Is Russell Crowe a Kiwi or a Kangaroo?

Many people think of Russell Crowe as an Australian. Most know he was born in my homeland, New Zealand, but assume he is now an Australian. Russell is not an Australian. I discovered this last night and have to say I got a bit of a shock. Not that he isn’t a citizen: after all that is a personal choice, but that it seems he CANNOT become a citizen. Or at least not easily.

Me being me, I had to try and find out why.  There are several reasons this intrigues me. The first, of course, is that Russell is like me. Born in New Zealand but lived most of his life in Australia. The second reason is a little closer to home. Like Russell I was living outside Australia when those changes happened. The difference between Russell and I is that I was already a citizen when I left in 1999. Had I not been, I would be in exactly the same boat. My sister, who lives in Tasmania, has never been naturalised yet has been here almost as long as I have.

This much I know from Russell’s own tweets.

Russell has lived in Australia 37 of his 49 years.

Funny, because I actually didn’t realise he was as old as he is – but don’t tell anyone.

I went to the DIAC web site and tried to use the Citizenship Wizard AND the Visa Wizard to work out why Russell can’t get citizenship. I ended up going around in circles. One page told me:

New Zealand citizens living in Australia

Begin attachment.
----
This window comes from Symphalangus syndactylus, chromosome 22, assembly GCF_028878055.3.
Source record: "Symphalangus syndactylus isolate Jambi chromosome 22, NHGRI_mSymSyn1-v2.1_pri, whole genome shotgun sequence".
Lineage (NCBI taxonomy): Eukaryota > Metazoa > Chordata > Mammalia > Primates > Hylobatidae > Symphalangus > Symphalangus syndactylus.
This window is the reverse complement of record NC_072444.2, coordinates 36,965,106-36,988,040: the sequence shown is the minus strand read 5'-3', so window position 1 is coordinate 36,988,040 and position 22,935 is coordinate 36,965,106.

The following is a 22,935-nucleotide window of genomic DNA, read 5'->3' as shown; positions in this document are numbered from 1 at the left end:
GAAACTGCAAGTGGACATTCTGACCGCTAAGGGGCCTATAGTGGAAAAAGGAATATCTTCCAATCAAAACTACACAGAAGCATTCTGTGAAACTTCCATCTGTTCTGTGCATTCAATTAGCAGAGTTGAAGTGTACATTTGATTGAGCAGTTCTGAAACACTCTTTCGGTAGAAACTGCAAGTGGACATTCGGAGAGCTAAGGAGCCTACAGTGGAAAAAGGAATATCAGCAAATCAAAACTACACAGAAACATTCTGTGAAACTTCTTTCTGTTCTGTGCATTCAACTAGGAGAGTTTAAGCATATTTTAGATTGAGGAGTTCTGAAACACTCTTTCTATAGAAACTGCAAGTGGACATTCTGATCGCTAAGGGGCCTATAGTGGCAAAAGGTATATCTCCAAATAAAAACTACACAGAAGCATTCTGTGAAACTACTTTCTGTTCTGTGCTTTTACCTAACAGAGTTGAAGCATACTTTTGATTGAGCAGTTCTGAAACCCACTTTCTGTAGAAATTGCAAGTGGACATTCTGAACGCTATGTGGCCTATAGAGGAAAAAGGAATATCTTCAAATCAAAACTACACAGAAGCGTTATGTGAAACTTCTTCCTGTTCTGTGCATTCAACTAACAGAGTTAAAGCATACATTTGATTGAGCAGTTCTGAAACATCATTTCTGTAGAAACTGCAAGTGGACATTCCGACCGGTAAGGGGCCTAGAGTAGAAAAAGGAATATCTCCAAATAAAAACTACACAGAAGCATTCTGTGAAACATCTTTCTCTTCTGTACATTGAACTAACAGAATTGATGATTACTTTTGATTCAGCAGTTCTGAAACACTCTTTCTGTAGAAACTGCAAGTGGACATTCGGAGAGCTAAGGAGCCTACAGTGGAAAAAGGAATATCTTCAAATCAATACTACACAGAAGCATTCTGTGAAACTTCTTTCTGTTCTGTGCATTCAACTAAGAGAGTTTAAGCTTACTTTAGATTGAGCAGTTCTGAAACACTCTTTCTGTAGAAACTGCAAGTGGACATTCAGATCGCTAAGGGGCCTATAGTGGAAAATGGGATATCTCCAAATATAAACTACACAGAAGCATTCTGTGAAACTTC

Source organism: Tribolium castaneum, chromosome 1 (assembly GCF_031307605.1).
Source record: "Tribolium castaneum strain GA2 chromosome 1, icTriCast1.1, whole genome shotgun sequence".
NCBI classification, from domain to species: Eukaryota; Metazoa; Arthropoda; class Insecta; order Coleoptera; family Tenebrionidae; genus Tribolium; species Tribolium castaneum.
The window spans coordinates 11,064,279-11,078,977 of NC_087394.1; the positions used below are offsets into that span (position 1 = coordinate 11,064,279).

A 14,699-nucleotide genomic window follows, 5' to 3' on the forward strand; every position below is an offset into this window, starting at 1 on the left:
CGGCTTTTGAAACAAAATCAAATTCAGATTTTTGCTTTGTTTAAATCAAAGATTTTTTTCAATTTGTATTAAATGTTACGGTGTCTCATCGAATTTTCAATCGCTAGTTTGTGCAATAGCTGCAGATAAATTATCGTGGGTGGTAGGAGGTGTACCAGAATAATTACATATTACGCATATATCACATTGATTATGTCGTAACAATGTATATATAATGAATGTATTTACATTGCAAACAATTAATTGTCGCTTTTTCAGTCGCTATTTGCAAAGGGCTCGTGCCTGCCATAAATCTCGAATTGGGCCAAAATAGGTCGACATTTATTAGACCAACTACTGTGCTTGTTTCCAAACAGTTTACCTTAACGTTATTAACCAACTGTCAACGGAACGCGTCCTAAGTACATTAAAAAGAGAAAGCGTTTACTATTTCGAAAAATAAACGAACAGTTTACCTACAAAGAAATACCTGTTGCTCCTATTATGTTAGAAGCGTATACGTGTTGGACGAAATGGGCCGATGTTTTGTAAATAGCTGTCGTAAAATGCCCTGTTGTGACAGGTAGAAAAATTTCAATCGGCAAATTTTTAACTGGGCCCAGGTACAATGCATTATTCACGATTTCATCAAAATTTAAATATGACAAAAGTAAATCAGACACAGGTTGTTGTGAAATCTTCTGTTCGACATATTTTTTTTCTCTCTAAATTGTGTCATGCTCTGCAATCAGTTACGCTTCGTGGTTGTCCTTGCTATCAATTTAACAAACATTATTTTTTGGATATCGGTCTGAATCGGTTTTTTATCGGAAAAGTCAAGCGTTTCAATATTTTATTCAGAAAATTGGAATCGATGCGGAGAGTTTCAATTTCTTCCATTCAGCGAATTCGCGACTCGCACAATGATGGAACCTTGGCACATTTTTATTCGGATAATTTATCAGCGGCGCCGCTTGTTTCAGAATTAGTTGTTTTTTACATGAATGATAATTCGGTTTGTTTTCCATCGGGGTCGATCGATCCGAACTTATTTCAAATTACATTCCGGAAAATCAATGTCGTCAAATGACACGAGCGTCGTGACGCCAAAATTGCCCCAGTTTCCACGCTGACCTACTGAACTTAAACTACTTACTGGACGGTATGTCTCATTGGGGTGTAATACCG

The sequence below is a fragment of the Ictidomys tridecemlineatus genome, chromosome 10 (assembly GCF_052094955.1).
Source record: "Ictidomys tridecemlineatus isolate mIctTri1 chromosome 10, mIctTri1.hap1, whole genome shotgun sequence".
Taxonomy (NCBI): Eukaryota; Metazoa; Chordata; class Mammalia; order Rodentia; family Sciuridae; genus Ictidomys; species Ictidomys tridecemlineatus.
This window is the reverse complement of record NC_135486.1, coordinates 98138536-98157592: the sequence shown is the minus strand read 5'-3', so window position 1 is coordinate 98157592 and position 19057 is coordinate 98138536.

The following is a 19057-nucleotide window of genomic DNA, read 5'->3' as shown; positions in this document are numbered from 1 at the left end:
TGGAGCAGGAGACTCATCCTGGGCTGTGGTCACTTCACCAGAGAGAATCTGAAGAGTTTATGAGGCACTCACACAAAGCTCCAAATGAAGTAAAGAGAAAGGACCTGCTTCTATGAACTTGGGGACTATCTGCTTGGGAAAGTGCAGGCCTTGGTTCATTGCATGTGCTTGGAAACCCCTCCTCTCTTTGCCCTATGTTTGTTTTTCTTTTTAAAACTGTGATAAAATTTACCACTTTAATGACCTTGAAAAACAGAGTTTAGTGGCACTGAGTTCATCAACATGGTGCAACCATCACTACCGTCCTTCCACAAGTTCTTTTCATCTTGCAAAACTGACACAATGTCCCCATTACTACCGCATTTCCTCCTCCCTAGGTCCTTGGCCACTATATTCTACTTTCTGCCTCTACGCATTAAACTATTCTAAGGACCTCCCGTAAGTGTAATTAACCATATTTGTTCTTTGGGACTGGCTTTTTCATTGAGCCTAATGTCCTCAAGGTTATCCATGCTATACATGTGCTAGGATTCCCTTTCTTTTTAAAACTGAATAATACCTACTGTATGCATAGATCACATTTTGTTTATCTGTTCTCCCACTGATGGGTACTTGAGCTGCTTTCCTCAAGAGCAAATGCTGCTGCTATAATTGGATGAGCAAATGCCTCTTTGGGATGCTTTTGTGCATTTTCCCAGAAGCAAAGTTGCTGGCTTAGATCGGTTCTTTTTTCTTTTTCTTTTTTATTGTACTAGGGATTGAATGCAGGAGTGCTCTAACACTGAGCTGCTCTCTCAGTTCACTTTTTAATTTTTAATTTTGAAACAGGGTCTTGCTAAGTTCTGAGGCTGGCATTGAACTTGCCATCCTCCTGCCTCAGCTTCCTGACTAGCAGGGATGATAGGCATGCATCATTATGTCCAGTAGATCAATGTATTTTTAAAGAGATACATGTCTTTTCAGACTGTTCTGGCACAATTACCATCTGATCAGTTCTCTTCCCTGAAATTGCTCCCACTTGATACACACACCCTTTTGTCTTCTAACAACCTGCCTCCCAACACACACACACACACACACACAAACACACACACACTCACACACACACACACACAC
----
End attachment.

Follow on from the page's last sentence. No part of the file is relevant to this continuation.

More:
As a New Zealand citizen your eligibility for Australian citizenship depends on whether you arrived in Australia before or after 26 February 2001.

On arrival in Australia, most New Zealanders are automatically granted a Special Category Visa (SCV). This visa allows the holder to remain and work in Australian indefinitely. Up to 26 February 2001 the holders of SCVs were eligible to apply for citizenship.

On 26 February 2001, the Australian Government announced that New Zealand citizens are required to apply for and be granted permanent residence in Australia if they wish to access certain social security payments, obtain Australian citizenship or sponsor their family members for permanent residence.

What is permanent residence?

Having permanent residence means you have a current visa that permits you to live in Australia indefinitely. There are many different type of visas that provide permanent residency for citizenship purposes. You can use the Visa Wizard to find a visa of this type.


So off I went to the Visa Wizard to see if I could get this PR visa. I answered all the questions as if I was Russell and was told I was eligible for SCV  (Special Category Visa) which is essentially a sort of permanent temporary visa. Does that sound confusing? I agree, it does, doesn’t it.  Like being permanently engaged, never able to get married.